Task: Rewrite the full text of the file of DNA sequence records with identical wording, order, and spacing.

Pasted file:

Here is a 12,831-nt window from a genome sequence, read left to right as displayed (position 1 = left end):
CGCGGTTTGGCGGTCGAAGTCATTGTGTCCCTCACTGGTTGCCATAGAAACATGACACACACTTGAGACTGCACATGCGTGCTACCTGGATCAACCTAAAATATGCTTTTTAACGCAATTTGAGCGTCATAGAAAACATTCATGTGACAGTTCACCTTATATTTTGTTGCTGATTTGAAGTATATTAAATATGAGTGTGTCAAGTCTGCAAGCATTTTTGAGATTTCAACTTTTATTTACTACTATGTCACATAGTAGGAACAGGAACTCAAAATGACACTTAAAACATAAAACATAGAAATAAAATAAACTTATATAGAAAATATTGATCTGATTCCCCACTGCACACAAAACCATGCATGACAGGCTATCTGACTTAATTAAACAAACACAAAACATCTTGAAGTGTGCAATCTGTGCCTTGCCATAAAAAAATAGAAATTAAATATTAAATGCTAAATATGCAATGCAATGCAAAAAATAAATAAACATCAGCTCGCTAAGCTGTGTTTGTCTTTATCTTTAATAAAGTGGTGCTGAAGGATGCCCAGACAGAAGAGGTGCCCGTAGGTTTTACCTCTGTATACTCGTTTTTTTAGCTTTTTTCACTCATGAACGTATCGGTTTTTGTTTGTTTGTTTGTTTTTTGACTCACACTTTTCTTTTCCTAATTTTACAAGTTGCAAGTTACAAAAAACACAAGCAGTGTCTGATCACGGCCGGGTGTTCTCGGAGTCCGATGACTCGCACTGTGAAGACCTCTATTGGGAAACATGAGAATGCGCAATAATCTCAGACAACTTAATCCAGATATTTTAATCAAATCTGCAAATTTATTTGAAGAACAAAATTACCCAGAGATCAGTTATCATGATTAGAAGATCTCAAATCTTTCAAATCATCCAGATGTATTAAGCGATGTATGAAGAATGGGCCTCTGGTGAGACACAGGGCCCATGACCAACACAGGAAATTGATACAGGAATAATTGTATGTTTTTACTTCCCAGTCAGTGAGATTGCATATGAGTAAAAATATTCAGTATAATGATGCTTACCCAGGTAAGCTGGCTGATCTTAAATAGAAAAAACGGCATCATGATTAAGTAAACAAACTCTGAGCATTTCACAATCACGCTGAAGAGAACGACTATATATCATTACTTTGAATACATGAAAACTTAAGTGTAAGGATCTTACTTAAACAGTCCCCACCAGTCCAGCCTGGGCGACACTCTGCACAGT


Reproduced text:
Here is a 12,831-nt window from a genome sequence, read left to right as displayed (position 1 = left end):
CGCGGTTTGGCGGTCGAAGTCATTGTGTCCCTCACTGGTTGCCATAGAAACATGACACACACTTGAGACTGCACATGCGTGCTACCTGGATCAACCTAAAATATGCTTTTTAACGCAATTTGAGCGTCATAGAAAACATTCATGTGACAGTTCACCTTATATTTTGTTGCTGATTTGAAGTATATTAAATATGAGTGTGTCAAGTCTGCAAGCATTTTTGAGATTTCAACTTTTATTTACTACTATGTCACATAGTAGGAACAGGAACTCAAAATGACACTTAAAACATAAAACATAGAAATAAAATAAACTTATATAGAAAATATTGATCTGATTCCCCACTGCACACAAAACCATGCATGACAGGCTATCTGACTTAATTAAACAAACACAAAACATCTTGAAGTGTGCAATCTGTGCCTTGCCATAAAAAAATAGAAATTAAATATTAAATGCTAAATATGCAATGCAATGCAAAAAATAAATAAACATCAGCTCGCTAAGCTGTGTTTGTCTTTATCTTTAATAAAGTGGTGCTGAAGGATGCCCAGACAGAAGAGGTGCCCGTAGGTTTTACCTCTGTATACTCGTTTTTTTAGCTTTTTTCACTCATGAACGTATCGGTTTTTGTTTGTTTGTTTGTTTTTTGACTCACACTTTTCTTTTCCTAATTTTACAAGTTGCAAGTTACAAAAAACACAAGCAGTGTCTGATCACGGCCGGGTGTTCTCGGAGTCCGATGACTCGCACTGTGAAGACCTCTATTGGGAAACATGAGAATGCGCAATAATCTCAGACAACTTAATCCAGATATTTTAATCAAATCTGCAAATTTATTTGAAGAACAAAATTACCCAGAGATCAGTTATCATGATTAGAAGATCTCAAATCTTTCAAATCATCCAGATGTATTAAGCGATGTATGAAGAATGGGCCTCTGGTGAGACACAGGGCCCATGACCAACACAGGAAATTGATACAGGAATAATTGTATGTTTTTACTTCCCAGTCAGTGAGATTGCATATGAGTAAAAATATTCAGTATAATGATGCTTACCCAGGTAAGCTGGCTGATCTTAAATAGAAAAAACGGCATCATGATTAAGTAAACAAACTCTGAGCATTTCACAATCACGCTGAAGAGAACGACTATATATCATTACTTTGAATACATGAAAACTTAAGTGTAAGGATCTTACTTAAACAGTCCCCACCAGTCCAGCCTGGGCGACACTCTGCACAGT